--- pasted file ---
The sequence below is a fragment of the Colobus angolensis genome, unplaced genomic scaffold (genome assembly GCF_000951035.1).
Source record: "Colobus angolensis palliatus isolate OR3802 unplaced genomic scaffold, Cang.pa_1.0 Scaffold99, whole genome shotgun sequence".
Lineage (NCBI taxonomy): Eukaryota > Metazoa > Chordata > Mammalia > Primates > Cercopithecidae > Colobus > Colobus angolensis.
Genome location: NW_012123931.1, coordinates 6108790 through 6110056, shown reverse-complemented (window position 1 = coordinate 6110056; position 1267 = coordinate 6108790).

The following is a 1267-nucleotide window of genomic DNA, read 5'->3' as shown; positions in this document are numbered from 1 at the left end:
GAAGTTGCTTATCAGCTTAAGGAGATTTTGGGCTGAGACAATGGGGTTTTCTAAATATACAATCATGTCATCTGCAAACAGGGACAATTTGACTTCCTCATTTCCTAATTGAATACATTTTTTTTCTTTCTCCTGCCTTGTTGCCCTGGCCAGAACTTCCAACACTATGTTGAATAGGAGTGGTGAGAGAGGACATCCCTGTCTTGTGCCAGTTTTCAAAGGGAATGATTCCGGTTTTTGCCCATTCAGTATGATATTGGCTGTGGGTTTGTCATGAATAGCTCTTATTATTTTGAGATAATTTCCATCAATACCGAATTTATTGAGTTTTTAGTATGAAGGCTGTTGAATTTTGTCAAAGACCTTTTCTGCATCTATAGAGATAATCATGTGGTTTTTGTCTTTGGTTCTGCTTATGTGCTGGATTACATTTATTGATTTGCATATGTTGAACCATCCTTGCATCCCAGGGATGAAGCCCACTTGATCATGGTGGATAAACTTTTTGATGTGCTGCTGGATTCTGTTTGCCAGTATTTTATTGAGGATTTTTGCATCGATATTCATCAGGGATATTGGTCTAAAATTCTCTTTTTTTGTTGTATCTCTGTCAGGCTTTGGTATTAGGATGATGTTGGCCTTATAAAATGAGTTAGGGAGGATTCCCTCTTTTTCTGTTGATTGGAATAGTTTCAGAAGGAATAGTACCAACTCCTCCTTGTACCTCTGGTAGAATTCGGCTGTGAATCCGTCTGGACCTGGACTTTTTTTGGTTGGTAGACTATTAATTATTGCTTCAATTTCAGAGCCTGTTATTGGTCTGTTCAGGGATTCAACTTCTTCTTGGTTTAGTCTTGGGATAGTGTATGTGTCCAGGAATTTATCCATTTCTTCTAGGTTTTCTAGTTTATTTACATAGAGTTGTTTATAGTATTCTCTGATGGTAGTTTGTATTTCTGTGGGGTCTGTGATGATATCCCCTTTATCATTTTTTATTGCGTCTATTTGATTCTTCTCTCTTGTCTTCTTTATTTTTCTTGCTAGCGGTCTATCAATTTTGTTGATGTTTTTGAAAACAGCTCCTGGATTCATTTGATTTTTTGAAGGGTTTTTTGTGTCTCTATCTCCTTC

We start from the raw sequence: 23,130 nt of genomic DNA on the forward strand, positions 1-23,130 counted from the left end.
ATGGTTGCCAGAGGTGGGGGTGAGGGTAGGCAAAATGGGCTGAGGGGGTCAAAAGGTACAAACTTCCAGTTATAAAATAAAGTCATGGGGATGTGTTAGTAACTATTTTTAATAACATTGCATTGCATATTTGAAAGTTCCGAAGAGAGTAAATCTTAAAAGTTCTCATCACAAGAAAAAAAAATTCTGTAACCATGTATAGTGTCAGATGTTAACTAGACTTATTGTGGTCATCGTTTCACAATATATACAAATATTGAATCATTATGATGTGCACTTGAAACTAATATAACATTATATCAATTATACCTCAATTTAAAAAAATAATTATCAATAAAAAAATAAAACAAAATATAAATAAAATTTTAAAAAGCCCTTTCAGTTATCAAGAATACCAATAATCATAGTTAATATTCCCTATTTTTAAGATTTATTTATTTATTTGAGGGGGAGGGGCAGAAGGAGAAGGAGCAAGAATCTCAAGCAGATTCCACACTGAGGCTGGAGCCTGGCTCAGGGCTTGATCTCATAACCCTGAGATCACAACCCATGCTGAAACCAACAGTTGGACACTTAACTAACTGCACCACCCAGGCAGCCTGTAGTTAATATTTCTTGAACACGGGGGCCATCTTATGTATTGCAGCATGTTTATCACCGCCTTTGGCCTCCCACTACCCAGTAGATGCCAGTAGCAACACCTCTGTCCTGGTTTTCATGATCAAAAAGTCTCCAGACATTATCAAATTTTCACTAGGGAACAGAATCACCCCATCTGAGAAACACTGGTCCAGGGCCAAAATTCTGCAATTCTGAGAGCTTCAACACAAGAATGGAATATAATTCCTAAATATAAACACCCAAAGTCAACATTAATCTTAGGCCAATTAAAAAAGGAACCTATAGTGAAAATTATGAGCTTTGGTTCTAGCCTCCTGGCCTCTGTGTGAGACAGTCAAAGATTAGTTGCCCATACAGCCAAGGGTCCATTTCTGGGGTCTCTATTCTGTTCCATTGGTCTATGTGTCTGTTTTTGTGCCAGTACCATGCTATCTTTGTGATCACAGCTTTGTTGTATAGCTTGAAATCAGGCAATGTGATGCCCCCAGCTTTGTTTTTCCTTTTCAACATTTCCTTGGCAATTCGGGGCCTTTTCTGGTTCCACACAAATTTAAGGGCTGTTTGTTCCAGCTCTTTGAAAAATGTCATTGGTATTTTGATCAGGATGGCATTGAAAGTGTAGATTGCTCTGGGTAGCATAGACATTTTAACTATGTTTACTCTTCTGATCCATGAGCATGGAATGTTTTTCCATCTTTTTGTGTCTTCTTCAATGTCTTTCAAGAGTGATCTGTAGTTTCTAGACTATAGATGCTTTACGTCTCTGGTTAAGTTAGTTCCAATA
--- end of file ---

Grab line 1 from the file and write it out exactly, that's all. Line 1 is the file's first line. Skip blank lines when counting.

The sequence below is a fragment of the Colobus angolensis genome, unplaced genomic scaffold (genome assembly GCF_000951035.1).